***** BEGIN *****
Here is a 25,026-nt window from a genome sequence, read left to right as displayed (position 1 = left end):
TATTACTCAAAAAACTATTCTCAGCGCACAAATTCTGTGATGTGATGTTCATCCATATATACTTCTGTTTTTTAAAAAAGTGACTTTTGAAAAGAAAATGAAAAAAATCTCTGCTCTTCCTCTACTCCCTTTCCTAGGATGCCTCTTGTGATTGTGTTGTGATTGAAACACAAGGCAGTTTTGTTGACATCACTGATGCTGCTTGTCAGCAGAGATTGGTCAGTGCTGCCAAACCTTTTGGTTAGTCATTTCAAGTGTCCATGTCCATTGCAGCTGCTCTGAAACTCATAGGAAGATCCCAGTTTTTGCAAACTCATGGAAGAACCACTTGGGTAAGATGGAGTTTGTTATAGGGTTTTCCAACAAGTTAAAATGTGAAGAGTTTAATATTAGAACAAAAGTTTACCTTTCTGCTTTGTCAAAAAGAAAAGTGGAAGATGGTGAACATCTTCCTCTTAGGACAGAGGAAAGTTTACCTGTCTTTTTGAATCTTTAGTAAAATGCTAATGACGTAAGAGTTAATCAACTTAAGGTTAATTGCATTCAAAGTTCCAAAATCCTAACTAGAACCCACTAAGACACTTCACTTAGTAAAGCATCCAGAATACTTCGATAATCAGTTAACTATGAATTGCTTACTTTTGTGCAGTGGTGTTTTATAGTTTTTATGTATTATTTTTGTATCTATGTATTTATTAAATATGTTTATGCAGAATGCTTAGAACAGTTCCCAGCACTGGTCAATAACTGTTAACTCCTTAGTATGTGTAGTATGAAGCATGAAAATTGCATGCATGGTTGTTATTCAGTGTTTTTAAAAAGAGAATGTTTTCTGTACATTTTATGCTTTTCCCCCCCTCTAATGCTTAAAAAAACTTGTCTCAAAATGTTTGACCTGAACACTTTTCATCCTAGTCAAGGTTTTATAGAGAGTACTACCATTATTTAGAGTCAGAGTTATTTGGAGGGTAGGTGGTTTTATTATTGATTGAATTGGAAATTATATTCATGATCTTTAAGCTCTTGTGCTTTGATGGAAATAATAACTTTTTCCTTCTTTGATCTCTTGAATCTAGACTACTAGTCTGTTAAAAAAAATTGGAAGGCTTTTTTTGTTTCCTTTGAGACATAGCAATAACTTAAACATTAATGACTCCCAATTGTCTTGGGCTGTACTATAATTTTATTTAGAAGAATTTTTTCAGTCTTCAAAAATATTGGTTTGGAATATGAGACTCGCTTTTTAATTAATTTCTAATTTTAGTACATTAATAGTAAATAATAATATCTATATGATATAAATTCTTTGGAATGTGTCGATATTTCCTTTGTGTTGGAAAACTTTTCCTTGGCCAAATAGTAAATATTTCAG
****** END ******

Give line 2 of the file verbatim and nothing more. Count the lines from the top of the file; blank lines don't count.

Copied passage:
TATTACTCAAAAAACTATTCTCAGCGCACAAATTCTGTGATGTGATGTTCATCCATATATACTTCTGTTTTTTAAAAAAGTGACTTTTGAAAAGAAAATGAAAAAAATCTCTGCTCTTCCTCTACTCCCTTTCCTAGGATGCCTCTTGTGATTGTGTTGTGATTGAAACACAAGGCAGTTTTGTTGACATCACTGATGCTGCTTGTCAGCAGAGATTGGTCAGTGCTGCCAAACCTTTTGGTTAGTCATTTCAAGTGTCCATGTCCATTGCAGCTGCTCTGAAACTCATAGGAAGATCCCAGTTTTTGCAAACTCATGGAAGAACCACTTGGGTAAGATGGAGTTTGTTATAGGGTTTTCCAACAAGTTAAAATGTGAAGAGTTTAATATTAGAACAAAAGTTTACCTTTCTGCTTTGTCAAAAAGAAAAGTGGAAGATGGTGAACATCTTCCTCTTAGGACAGAGGAAAGTTTACCTGTCTTTTTGAATCTTTAGTAAAATGCTAATGACGTAAGAGTTAATCAACTTAAGGTTAATTGCATTCAAAGTTCCAAAATCCTAACTAGAACCCACTAAGACACTTCACTTAGTAAAGCATCCAGAATACTTCGATAATCAGTTAACTATGAATTGCTTACTTTTGTGCAGTGGTGTTTTATAGTTTTTATGTATTATTTTTGTATCTATGTATTTATTAAATATGTTTATGCAGAATGCTTAGAACAGTTCCCAGCACTGGTCAATAACTGTTAACTCCTTAGTATGTGTAGTATGAAGCATGAAAATTGCATGCATGGTTGTTATTCAGTGTTTTTAAAAAGAGAATGTTTTCTGTACATTTTATGCTTTTCCCCCCCTCTAATGCTTAAAAAAACTTGTCTCAAAATGTTTGACCTGAACACTTTTCATCCTAGTCAAGGTTTTATAGAGAGTACTACCATTATTTAGAGTCAGAGTTATTTGGAGGGTAGGTGGTTTTATTATTGATTGAATTGGAAATTATATTCATGATCTTTAAGCTCTTGTGCTTTGATGGAAATAATAACTTTTTCCTTCTTTGATCTCTTGAATCTAGACTACTAGTCTGTTAAAAAAAATTGGAAGGCTTTTTTTGTTTCCTTTGAGACATAGCAATAACTTAAACATTAATGACTCCCAATTGTCTTGGGCTGTACTATAATTTTATTTAGAAGAATTTTTTCAGTCTTCAAAAATATTGGTTTGGAATATGAGACTCGCTTTTTAATTAATTTCTAATTTTAGTACATTAATAGTAAATAATAATATCTATATGATATAAATTCTTTGGAATGTGTCGATATTTCCTTTGTGTTGGAAAACTTTTCCTTGGCCAAATAGTAAATATTTCAG